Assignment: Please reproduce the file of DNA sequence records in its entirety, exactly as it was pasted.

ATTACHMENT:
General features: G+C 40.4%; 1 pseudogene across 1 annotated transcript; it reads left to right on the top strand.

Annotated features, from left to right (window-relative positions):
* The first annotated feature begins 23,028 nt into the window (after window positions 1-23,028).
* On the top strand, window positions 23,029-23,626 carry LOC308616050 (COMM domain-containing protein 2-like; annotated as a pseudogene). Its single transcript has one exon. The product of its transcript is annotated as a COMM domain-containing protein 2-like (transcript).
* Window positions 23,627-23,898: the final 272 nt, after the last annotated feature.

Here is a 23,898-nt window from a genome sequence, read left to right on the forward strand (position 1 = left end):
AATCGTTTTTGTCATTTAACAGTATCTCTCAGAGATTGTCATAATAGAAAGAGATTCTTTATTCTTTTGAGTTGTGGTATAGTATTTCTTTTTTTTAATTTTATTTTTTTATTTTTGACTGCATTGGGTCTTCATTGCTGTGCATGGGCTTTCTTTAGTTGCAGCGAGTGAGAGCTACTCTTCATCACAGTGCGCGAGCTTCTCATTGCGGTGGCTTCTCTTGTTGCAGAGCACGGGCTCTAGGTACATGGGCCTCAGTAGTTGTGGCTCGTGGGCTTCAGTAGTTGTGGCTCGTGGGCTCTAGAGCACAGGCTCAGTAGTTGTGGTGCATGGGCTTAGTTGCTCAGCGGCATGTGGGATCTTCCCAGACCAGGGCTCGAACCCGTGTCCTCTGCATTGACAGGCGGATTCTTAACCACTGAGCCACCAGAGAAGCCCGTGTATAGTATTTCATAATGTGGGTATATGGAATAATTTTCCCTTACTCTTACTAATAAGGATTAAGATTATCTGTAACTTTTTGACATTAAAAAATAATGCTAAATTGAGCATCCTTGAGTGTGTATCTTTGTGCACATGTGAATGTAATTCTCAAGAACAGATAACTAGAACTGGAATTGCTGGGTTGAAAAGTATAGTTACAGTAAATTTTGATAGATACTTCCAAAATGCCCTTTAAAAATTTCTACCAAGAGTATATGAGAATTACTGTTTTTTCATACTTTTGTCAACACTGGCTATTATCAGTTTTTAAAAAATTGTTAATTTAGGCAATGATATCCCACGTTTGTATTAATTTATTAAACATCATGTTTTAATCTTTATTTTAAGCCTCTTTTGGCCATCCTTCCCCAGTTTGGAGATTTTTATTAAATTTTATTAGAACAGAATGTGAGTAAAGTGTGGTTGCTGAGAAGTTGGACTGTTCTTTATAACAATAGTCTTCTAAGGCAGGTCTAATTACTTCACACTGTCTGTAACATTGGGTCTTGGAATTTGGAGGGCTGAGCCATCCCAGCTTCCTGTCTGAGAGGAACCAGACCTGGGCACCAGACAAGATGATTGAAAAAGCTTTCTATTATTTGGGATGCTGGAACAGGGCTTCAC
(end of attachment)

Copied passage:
General features: G+C 40.4%; 1 pseudogene across 1 annotated transcript; it reads left to right on the top strand.

Annotated features, from left to right (window-relative positions):
* The first annotated feature begins 23,028 nt into the window (after window positions 1-23,028).
* On the top strand, window positions 23,029-23,626 carry LOC308616050 (COMM domain-containing protein 2-like; annotated as a pseudogene). Its single transcript has one exon. The product of its transcript is annotated as a COMM domain-containing protein 2-like (transcript).
* Window positions 23,627-23,898: the final 272 nt, after the last annotated feature.

Here is a 23,898-nt window from a genome sequence, read left to right on the forward strand (position 1 = left end):
AATCGTTTTTGTCATTTAACAGTATCTCTCAGAGATTGTCATAATAGAAAGAGATTCTTTATTCTTTTGAGTTGTGGTATAGTATTTCTTTTTTTTAATTTTATTTTTTTATTTTTGACTGCATTGGGTCTTCATTGCTGTGCATGGGCTTTCTTTAGTTGCAGCGAGTGAGAGCTACTCTTCATCACAGTGCGCGAGCTTCTCATTGCGGTGGCTTCTCTTGTTGCAGAGCACGGGCTCTAGGTACATGGGCCTCAGTAGTTGTGGCTCGTGGGCTTCAGTAGTTGTGGCTCGTGGGCTCTAGAGCACAGGCTCAGTAGTTGTGGTGCATGGGCTTAGTTGCTCAGCGGCATGTGGGATCTTCCCAGACCAGGGCTCGAACCCGTGTCCTCTGCATTGACAGGCGGATTCTTAACCACTGAGCCACCAGAGAAGCCCGTGTATAGTATTTCATAATGTGGGTATATGGAATAATTTTCCCTTACTCTTACTAATAAGGATTAAGATTATCTGTAACTTTTTGACATTAAAAAATAATGCTAAATTGAGCATCCTTGAGTGTGTATCTTTGTGCACATGTGAATGTAATTCTCAAGAACAGATAACTAGAACTGGAATTGCTGGGTTGAAAAGTATAGTTACAGTAAATTTTGATAGATACTTCCAAAATGCCCTTTAAAAATTTCTACCAAGAGTATATGAGAATTACTGTTTTTTCATACTTTTGTCAACACTGGCTATTATCAGTTTTTAAAAAATTGTTAATTTAGGCAATGATATCCCACGTTTGTATTAATTTATTAAACATCATGTTTTAATCTTTATTTTAAGCCTCTTTTGGCCATCCTTCCCCAGTTTGGAGATTTTTATTAAATTTTATTAGAACAGAATGTGAGTAAAGTGTGGTTGCTGAGAAGTTGGACTGTTCTTTATAACAATAGTCTTCTAAGGCAGGTCTAATTACTTCACACTGTCTGTAACATTGGGTCTTGGAATTTGGAGGGCTGAGCCATCCCAGCTTCCTGTCTGAGAGGAACCAGACCTGGGCACCAGACAAGATGATTGAAAAAGCTTTCTATTATTTGGGATGCTGGAACAGGGCTTCAC